Tag Archives: 2011 Reviews

SIFF 2011: Trollhunter ***

By Dennis Hartley

(Originally posted on Digby’s Hullabaloo on May 28, 2011)

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Like previous entries in horror’s “found footage” sub-genre,  Trollhunter features an unremarkable, no-name cast; but then again you don’t really require the services of an Olivier when most of the dialog is along the lines of “Where ARE you!?”, “Jesus, look at the size of that fucking thing!”, “RUN!!!” or the ever popular “AieEEE!”.

Seriously, though- what I like about Andre Ovredal’s film (aside from the surprisingly convincing monsters) is the way he cleverly weaves wry commentary on religion and politics into his narrative. The story concerns three Norwegian film students who initially set off to do an expose on illegal bear poaching, but become embroiled with a clandestine government program to rid Norway of some nasty trolls who have been terrorizing the remote areas of the country (you’ll have to suspend your disbelief as to how the government has been able to “cover up” 200 foot tall monsters rampaging about). The “trollhunter” himself is quite a character. And always remember: while hunting trolls…it’s best to leave the Christians at home!

SIFF 2011: Killing Bono ***

By Dennis Hartley

(Originally posted on Digby’s Hullabaloo on May 28, 2011)

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Killing Bono is a darkly funny, bittersweet and thoroughly engaging rock ‘n’ roll fable from the UK, based on a true story. A cross between Anvil: The Story of Anvil and I Shot Andy Warhol, it revisits familiar territory: the trials and tribulations of the “almost famous”.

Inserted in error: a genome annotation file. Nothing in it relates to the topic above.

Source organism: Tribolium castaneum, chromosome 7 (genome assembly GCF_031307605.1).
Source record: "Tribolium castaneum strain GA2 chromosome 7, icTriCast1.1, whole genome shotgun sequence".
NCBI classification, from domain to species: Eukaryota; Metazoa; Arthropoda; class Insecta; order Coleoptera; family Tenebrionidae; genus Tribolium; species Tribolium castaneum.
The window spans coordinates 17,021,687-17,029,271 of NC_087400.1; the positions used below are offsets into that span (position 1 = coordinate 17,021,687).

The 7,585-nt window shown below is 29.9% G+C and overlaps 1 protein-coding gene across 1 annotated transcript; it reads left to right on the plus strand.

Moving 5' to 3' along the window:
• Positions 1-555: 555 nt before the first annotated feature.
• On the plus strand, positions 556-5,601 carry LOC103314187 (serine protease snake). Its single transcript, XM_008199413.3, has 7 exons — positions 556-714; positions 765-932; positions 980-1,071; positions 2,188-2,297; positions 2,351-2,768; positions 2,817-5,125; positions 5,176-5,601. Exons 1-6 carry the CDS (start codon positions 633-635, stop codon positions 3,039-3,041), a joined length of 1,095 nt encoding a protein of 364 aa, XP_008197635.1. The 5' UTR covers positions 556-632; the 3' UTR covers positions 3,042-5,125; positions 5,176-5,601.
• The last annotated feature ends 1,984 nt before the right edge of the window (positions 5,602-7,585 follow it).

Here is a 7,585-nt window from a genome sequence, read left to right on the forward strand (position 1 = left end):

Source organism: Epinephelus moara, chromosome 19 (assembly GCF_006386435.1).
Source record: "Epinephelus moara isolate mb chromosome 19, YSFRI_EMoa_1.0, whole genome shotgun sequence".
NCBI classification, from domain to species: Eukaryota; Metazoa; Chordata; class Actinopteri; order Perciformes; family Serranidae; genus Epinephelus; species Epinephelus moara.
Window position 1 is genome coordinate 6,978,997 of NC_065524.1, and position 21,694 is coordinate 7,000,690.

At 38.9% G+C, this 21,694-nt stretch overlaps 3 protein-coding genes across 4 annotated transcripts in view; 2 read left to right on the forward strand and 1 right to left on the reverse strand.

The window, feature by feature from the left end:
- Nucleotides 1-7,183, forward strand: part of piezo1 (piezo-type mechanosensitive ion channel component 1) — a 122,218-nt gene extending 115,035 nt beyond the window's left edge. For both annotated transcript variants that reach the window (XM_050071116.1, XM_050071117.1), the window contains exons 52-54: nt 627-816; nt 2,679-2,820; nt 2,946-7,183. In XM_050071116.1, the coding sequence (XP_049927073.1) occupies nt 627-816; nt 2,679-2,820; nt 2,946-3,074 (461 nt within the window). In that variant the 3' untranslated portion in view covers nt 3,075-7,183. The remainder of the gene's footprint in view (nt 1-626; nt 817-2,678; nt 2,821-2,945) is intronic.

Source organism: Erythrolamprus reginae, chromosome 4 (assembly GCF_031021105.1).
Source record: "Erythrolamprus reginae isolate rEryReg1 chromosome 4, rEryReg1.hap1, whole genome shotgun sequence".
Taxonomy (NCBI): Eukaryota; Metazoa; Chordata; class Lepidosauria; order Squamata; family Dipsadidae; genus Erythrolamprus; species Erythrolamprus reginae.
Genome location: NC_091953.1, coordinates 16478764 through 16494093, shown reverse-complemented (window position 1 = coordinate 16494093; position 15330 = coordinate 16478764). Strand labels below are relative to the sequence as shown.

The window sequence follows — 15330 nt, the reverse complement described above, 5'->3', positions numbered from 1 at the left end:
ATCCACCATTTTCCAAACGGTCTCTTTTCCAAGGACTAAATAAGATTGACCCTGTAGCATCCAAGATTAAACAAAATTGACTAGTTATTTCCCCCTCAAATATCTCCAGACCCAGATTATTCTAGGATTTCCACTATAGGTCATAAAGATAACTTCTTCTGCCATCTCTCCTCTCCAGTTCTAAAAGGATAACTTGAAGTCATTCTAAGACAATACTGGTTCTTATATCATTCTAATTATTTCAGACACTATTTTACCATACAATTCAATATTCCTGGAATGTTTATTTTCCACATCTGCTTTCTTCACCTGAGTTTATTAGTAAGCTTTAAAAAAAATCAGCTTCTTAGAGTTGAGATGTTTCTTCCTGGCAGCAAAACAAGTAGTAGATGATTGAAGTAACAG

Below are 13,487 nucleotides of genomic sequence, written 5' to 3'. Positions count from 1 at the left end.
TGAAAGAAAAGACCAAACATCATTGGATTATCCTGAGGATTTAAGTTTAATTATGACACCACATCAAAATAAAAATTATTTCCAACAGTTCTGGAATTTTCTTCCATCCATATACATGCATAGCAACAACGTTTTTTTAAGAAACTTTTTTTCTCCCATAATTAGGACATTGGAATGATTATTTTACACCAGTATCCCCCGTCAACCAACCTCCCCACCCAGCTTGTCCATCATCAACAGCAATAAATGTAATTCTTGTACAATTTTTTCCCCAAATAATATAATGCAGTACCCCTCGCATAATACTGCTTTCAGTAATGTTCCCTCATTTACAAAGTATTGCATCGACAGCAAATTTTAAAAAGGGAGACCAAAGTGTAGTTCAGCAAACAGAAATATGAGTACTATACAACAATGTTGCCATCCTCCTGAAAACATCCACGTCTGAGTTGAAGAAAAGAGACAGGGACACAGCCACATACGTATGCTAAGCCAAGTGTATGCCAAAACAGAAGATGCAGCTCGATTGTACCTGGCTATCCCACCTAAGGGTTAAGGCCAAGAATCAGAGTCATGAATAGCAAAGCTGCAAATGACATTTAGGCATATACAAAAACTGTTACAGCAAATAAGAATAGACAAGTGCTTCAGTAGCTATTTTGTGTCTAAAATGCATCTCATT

Dublin-based writer/aspiring rock star Neil McCormick (Ben Barnes) co-founds a band called Yeah! Yeah! with his brother Ivan (Robert Sheehan) right about the same time that their school chum Paul Hewson puts together a quartet who call themselves The Hype. The two outfits engage in a friendly race to see who can get signed to a label first. Eventually, the Hype change their name to U2, Hewson reinvents himself as “Bono” and-well, you know.

In the meantime, the McCormick brothers go nowhere fast, as the increasingly embittered and obsessed Neil plays Salieri to Bono’s Mozart. There are likely very few people on the planet who know what it feels like to be Pete Best (aside from Pete Best)-but I suspect that one of the players in this particular drama knows that feeling-and my heart goes out to him (no spoilers!). Nick Hamm directs a wonderful cast, which includes a fine swan song performance from the great Pete Postlethwaite (R.I.P.).

SIFF 2011: The Trip ****

By Dennis Hartley

(Originally posted on Digby’s Hullabaloo on May 28, 2011)

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Pared down into feature film length from the 6-episode BBC TV series of the same name, Michael Winterbottom’s film is essentially a highlight reel of that show-which is not to denigrate it, because it is the most genuinely hilarious comedy I’ve seen in many a moon. The levity is due in no small part to Winterbottom’s two stars-Steve Coogan and Rob Brydon, basically playing themselves in this mashup of Sideways and My Dinner With Andre.

Coogan is asked by a British newspaper to take a “restaurant tour” of England’s bucolic Lake District, and review the eateries. He initially plans to take his girlfriend along, but since their relationship is going through a rocky period, he asks his pal, fellow actor Brydon, to accompany him. This simple narrative setup is basically an excuse to sit back and enjoy Coogan and Brydon’s brilliant comic riffing (much of it feels improvised) on everything from relationships to the “proper” way to do Michael Caine impressions. There’s some unexpected poignancy-but for the most part, it’s pure comedy gold.